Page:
Thursday, February 11, 2010
Cockfighter's Son, 1992
Ogden Museum of Southern Art
Michael Meads is a painter, photographer and teacher born in Eastaboga, Alabama in 1966. Originally intended as studies for his paintings and drawings, Meads’ photographs document his friends and acquaintances. As a result, they enable the viewer an intimate look at his immediate world, and document his community with a clear sense of place and time.
Raised in the heart of the Bible Belt, Meads was drawn to the difference and decadence of New Orleans since, as a boy, he first heard a Baptist minister warn of its wickedness from a radio broadcast. In 1998, he made New Orleans his home. The floodwaters of Hurricane Katrina destroyed much of his work in 2005, and now Meads divides his time between New Orleans and his studio in the arid landscape of rural New Mexico.
This photograph is a vintage cibachrome print from the Eastaboga series. Twenty-two works from this series are featured in the current exhibition of recent acquisitions, New Southern Photography. They represent a sampling of a much larger body of Meads’ photographic work given to the Ogden Museum through two donors, J. Michael Parish and Charles Canada. Charles Canada has also donated drawings and paintings from every period of Meads' career.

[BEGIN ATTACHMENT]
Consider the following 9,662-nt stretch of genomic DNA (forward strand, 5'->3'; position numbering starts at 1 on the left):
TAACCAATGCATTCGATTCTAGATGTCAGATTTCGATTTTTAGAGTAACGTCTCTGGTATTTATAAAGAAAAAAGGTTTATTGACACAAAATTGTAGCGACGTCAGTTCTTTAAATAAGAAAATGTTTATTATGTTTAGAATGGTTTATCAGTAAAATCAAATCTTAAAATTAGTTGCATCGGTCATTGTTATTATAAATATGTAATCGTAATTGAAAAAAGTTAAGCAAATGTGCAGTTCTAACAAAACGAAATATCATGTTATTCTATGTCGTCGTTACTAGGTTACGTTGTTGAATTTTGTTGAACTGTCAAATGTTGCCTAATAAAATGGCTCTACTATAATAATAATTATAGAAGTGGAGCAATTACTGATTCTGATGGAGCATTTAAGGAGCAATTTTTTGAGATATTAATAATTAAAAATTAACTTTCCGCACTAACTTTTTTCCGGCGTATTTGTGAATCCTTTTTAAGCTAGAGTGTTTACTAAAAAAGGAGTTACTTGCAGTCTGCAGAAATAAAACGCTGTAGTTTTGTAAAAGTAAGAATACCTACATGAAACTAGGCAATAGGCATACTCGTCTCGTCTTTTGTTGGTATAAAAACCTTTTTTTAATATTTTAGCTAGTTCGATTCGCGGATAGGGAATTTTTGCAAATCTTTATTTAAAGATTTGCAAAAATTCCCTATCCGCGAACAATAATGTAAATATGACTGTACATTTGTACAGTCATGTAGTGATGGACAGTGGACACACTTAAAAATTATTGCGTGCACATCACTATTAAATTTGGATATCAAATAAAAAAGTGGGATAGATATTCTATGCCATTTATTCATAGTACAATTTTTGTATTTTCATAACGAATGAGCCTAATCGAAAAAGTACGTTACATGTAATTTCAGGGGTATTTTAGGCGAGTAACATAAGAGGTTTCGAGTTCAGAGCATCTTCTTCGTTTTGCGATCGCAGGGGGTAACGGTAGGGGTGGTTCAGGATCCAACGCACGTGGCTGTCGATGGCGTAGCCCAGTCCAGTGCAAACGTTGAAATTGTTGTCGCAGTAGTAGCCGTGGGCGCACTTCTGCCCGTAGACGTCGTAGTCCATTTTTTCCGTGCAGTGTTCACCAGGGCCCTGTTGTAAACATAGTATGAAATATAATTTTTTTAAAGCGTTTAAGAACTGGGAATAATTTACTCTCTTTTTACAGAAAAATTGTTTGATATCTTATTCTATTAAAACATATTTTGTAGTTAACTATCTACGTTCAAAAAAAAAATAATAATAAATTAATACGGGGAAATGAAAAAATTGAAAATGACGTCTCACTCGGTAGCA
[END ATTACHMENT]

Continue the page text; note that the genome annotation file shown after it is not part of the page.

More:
Tuesday, February 9, 2010
In March of 2007, the Ogden Museum opened Ogun Meets Vulcan: Iron Sculptors of Alabama in H. H. Richardson's Patrick F. Taylor Library. The exhibition was realized through a successful partnership with Georgia's Tinwood Alliance, and featured the work of Thornton Dial, Lonnie Holley, Joe Minter, Ronald Lockett and Charlie Lucas.
Prior to the exhibition, Tinwood's founder and curator, Bill Arnett, took Rick Gruber and David Houston to several of the artists' studios, including Thornton Dial. Born in 1928, Dial did not start making art in earnest until after his retirement from a career welding for the Pullman Rail Company. Since then, his work has moved beyond the realm of the "visionary" and "outsider" labels. His three dimensional work pushes the boundaries of painting and sculpture, placing him firmly in the dialogue of contemporary fine art. As Dial says, "Art ain't about paint. It ain't about canvas. It's about ideas. I have found how to get my ideas out and I won't stop. I got ten thousand left."
These shots were taken by David Houston with a Leica M5 at Thornton's home, outside of Birmingham, Alabama in the spring of 2007.